Just as the US military shooting of China’s civilian balloon violated UN principles against the use of force, any military intervention in a conflict across the Taiwan Strait would make America an aggressor on Chinese soil.
By reclassifying all waters seaward of territorial seas as international waters, the US can claim all the high seas freedoms while avoiding any of the obligations due to coastal states. In this sense, the term allows Washington to maintain the mobility of its warships in the world’s oceans.
The US defence secretary’s tour of Southeast Asia serves to apply pressure on its allies to choose sides. America’s claim of being a reliable partner and stabilising influence in the region should also be questioned in light of its wavering commitment in the past.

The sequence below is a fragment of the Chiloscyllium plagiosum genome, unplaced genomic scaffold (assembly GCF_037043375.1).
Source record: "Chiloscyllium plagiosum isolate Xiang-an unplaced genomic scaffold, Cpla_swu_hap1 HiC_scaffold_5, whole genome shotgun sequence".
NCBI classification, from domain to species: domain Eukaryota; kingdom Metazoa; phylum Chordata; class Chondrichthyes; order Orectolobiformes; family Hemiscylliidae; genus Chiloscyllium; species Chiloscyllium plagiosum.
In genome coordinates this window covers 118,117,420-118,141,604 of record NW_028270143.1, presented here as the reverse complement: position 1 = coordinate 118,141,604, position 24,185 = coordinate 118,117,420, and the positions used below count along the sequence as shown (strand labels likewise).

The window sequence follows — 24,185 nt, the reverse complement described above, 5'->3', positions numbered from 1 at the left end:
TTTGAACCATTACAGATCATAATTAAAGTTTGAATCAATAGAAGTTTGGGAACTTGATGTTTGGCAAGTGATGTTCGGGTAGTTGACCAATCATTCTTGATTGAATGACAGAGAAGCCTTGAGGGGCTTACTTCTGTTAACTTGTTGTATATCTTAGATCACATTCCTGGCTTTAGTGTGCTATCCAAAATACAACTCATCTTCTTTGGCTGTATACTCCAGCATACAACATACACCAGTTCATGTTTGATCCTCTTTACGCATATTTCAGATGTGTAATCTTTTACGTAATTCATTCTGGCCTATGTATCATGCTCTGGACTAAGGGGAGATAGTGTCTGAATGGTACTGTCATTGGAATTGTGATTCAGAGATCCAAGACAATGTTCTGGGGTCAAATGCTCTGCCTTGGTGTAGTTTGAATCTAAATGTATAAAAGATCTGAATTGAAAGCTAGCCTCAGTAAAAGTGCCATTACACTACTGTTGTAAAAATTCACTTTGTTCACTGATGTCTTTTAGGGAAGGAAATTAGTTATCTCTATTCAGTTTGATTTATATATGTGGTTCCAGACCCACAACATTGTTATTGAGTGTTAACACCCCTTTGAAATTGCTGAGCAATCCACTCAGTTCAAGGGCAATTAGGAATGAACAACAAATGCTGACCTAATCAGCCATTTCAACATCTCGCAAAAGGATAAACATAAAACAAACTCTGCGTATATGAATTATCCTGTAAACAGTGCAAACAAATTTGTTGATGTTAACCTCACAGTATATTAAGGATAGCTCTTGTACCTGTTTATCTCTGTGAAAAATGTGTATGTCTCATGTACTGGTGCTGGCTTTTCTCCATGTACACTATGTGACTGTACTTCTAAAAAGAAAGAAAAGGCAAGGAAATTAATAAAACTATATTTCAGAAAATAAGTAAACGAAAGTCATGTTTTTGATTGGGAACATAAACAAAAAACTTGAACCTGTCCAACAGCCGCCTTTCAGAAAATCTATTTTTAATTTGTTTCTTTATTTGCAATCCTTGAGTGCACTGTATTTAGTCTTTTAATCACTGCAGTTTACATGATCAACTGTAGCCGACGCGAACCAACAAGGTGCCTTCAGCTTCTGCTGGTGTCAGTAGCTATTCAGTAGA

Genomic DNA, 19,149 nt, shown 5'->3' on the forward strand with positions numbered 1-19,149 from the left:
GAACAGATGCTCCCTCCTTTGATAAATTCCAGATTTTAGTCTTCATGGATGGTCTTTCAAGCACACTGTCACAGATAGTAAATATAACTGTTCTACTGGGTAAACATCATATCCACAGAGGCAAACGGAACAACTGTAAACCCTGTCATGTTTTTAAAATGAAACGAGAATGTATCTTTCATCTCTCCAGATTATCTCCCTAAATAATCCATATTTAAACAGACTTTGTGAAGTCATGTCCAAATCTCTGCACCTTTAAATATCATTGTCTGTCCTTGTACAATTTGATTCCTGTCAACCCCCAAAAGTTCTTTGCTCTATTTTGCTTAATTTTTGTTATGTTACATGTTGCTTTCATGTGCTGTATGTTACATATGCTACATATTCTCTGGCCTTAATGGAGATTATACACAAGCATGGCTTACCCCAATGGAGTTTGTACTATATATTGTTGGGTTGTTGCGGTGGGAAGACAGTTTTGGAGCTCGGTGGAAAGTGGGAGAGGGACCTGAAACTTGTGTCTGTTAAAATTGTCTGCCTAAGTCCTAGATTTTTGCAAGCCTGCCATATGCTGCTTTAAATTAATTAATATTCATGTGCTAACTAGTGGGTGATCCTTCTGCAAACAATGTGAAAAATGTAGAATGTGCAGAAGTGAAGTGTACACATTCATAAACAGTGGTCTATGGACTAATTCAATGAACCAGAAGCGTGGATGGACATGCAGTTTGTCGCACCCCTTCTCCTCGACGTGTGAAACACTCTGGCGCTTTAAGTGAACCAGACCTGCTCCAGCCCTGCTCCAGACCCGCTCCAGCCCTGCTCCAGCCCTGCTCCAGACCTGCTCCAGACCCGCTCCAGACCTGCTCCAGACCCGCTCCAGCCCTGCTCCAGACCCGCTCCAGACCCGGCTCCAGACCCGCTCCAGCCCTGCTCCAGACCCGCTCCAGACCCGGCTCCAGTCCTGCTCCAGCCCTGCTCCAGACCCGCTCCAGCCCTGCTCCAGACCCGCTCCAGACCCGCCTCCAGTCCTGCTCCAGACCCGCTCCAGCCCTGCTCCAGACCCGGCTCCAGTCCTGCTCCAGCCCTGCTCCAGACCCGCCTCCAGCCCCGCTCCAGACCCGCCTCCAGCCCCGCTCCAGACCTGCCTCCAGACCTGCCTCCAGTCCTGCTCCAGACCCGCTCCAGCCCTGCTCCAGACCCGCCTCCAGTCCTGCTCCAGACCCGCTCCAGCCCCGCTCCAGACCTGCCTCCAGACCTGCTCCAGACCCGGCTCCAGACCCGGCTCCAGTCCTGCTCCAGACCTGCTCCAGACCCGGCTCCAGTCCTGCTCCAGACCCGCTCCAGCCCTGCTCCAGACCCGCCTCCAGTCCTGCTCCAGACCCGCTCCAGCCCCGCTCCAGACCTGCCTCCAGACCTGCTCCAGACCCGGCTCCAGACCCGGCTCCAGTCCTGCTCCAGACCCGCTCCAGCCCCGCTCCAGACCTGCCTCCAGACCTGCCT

The row over Australian findings of war crimes in Afghanistan is part of a long chain of Australia-China disputes. Australia’s allies have understandably taken its side. Such double standards in the West’s approach to China are nothing new.
In response to the US’ new confrontational policy, China must exercise its right to safeguard national sovereignty, adhere to multilateralism and expand the reform and opening up process.
The US is not a signatory to the UN convention on the law of the sea, yet it still judges another country’s ‘excessive maritime claims’ according to its own understanding of the rules.